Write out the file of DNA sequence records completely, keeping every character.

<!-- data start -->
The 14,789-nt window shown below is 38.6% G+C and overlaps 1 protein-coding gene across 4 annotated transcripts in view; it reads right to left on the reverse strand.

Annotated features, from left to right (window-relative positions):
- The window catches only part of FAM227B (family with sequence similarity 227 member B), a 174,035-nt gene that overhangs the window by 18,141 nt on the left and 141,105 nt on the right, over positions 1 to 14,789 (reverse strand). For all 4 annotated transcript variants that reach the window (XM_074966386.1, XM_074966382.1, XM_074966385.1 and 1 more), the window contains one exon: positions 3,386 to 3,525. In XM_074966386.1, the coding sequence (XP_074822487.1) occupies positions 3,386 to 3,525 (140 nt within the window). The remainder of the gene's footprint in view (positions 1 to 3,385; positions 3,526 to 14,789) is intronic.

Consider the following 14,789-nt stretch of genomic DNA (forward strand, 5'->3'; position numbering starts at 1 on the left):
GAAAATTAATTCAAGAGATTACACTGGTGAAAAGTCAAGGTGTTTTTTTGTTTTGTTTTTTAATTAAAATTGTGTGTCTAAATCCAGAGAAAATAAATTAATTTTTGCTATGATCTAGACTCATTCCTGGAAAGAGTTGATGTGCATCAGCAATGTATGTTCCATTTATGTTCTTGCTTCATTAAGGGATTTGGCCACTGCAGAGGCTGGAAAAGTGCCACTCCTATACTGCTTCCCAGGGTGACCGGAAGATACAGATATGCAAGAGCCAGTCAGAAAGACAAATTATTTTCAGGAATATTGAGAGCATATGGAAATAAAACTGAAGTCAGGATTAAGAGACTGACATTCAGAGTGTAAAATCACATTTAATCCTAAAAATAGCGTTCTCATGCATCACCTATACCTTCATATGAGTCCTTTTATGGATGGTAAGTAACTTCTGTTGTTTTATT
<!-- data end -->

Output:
The 14,789-nt window shown below is 38.6% G+C and overlaps 1 protein-coding gene across 4 annotated transcripts in view; it reads right to left on the reverse strand.

Annotated features, from left to right (window-relative positions):
- The window catches only part of FAM227B (family with sequence similarity 227 member B), a 174,035-nt gene that overhangs the window by 18,141 nt on the left and 141,105 nt on the right, over positions 1 to 14,789 (reverse strand). For all 4 annotated transcript variants that reach the window (XM_074966386.1, XM_074966382.1, XM_074966385.1 and 1 more), the window contains one exon: positions 3,386 to 3,525. In XM_074966386.1, the coding sequence (XP_074822487.1) occupies positions 3,386 to 3,525 (140 nt within the window). The remainder of the gene's footprint in view (positions 1 to 3,385; positions 3,526 to 14,789) is intronic.

Consider the following 14,789-nt stretch of genomic DNA (forward strand, 5'->3'; position numbering starts at 1 on the left):
GAAAATTAATTCAAGAGATTACACTGGTGAAAAGTCAAGGTGTTTTTTTGTTTTGTTTTTTAATTAAAATTGTGTGTCTAAATCCAGAGAAAATAAATTAATTTTTGCTATGATCTAGACTCATTCCTGGAAAGAGTTGATGTGCATCAGCAATGTATGTTCCATTTATGTTCTTGCTTCATTAAGGGATTTGGCCACTGCAGAGGCTGGAAAAGTGCCACTCCTATACTGCTTCCCAGGGTGACCGGAAGATACAGATATGCAAGAGCCAGTCAGAAAGACAAATTATTTTCAGGAATATTGAGAGCATATGGAAATAAAACTGAAGTCAGGATTAAGAGACTGACATTCAGAGTGTAAAATCACATTTAATCCTAAAAATAGCGTTCTCATGCATCACCTATACCTTCATATGAGTCCTTTTATGGATGGTAAGTAACTTCTGTTGTTTTATT